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Messages - brewsumore

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Equipment and Software / Re: Chest Freezer Question
« on: April 04, 2015, 05:12:01 PM »
Picked this up today...

to use as a fermentation chamber. I plan on primarily fermenting ales and will most likely use this for about a week- 10 days at a time every other month.

When I'm not using this freezer for fermentation should I be unplugging it? Keeping it open? What about something for dehumidification? Obviously I want to avoid any mildew/mold.

A very popular dehumidifier among homebrewers for their kegerators is the Eva Dry 500.   A little bit spendy but they last for many years and work great -- completely worth it IMHO.  And if you go to a kegging system it could come in handy.  One would keep your empty, unplugged unit perfectly dry.

I keep two of them in my 7.0 cu ft kegerator and even when it is full of kegs (6), it keeps the inside bone dry - free of condensation.  I end up recharging the units (takes just few hours) every month or two.

Ingredients / Re: EXP 7270 Hops
« on: April 04, 2015, 02:39:16 PM »
Haven't used them. I'll wait on some other reviews before I buy some. Good to hear that the onion garlic thing ages out, but when I hear even loose comparisons to Summit, it's usually a negative for me.

Yeah, I know that I won't be using summit again, maybe unless for bittering which supposedly does not give the onion/garlic flavor.

Yeast and Fermentation / Re: Repitching Lager Yeast
« on: April 04, 2015, 02:16:43 PM »
I have gone to half a cake or better yet harvesting into a graduated 2 liter Ehrlenmeyer flask and measuring out the pitch using Mr. Malty (and adjusting for thickness encountered).  I have really liked those results.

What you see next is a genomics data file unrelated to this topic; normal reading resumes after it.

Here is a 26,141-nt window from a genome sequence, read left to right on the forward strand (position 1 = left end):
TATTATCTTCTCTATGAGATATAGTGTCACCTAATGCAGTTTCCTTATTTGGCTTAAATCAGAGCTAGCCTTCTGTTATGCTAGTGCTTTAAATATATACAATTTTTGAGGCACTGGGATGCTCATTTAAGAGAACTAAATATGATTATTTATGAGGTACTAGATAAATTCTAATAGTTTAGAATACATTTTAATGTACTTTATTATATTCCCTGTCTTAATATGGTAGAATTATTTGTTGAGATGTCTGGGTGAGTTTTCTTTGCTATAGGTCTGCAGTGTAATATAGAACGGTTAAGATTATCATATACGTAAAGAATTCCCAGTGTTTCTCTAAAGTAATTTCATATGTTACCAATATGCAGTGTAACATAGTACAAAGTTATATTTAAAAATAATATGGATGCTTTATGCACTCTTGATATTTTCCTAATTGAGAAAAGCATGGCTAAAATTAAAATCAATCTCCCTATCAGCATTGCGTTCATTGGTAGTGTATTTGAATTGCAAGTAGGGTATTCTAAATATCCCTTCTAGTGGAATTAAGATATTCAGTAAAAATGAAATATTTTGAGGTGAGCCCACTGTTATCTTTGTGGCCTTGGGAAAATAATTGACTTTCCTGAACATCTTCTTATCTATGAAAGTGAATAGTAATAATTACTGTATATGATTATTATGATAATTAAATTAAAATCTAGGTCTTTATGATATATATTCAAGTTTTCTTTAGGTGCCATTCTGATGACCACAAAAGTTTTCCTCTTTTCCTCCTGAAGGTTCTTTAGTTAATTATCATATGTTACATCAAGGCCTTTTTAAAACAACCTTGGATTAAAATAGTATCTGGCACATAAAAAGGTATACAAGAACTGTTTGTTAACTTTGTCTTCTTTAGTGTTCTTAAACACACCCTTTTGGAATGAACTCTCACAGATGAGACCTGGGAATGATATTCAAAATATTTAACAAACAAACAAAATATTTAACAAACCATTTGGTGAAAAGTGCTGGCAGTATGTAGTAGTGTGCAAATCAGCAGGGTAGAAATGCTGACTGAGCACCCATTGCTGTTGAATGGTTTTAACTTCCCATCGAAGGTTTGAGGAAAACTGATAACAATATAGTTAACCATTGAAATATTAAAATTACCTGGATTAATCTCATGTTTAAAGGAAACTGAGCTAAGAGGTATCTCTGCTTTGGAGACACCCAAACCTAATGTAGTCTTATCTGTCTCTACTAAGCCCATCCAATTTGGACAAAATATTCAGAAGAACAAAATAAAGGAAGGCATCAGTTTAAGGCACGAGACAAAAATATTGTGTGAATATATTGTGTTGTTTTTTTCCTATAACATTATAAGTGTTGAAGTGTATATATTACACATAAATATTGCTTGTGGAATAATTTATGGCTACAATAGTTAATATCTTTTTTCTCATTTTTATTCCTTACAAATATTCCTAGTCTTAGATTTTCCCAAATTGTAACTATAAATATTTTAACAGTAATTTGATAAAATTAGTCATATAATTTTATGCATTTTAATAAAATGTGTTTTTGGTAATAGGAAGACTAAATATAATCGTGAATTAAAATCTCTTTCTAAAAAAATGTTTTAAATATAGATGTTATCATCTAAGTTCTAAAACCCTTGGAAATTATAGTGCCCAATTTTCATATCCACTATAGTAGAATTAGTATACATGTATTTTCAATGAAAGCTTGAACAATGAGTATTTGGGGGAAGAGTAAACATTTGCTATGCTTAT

I did this recently except using a sanitized measuring cup.  I took into consideration the amount of dead yeast and  trub mixed in with remaining live yeast of the yeast cake after the first ferment.  So where Mr. Malty Yeast Calculator recommended 7 oz. of yeast slurry (I assumed Jamil means from a recently completed starter), I took ~12 oz. from the bottom of the bucket, and added all of that into the second batch in a clean bucket.

I monitored and per the same cool pitch / gradual ramp temp-controlled process that I had used on the previous batch of the same SG, it took a similar time (3 days) for a healthy krauesen to visibly form on the surface of the second batch.

So my assumption was that this equated to a fairly equivalent "appropriate pitch" since I calculated the first batch also per Mr. Malty, but for rehydrated dry yeast.

I DO appreciate the different responses identifying that either way (whole or partial yeast cake) generally provides high quality results.  I'm taking that into consideration for future opportunities!   :D

Kegging and Bottling / Re: Jocky box?
« on: April 04, 2015, 01:43:42 PM »
Not a traditional jockey box, but some good ideas for an easy build on a different forum thread at:

Mine from that thread as shown on the last page, I use quite a bit and it works great.

The caulk/adhesive I used to seal the cut hole into my cooler has remained 100% rock solid adhered and waterproof.

Just some ideas...

Kegged an APA tonight. Funny, I hadn't brewed a full batch APA in a year though I do 1 gallon APAs to try out hops fairly regularly. But I loved Mandarina and did a 5 gallon APA with it, and recently used Azacca/Cascade in 5 gallons, the one kegged tonight. Gonna do either a German pils with all Best malz (and 2124) or an all whirlpool Kiwanda style cream ale tomorrow, the other next weekend. That should give the pale warm weather beers a good start.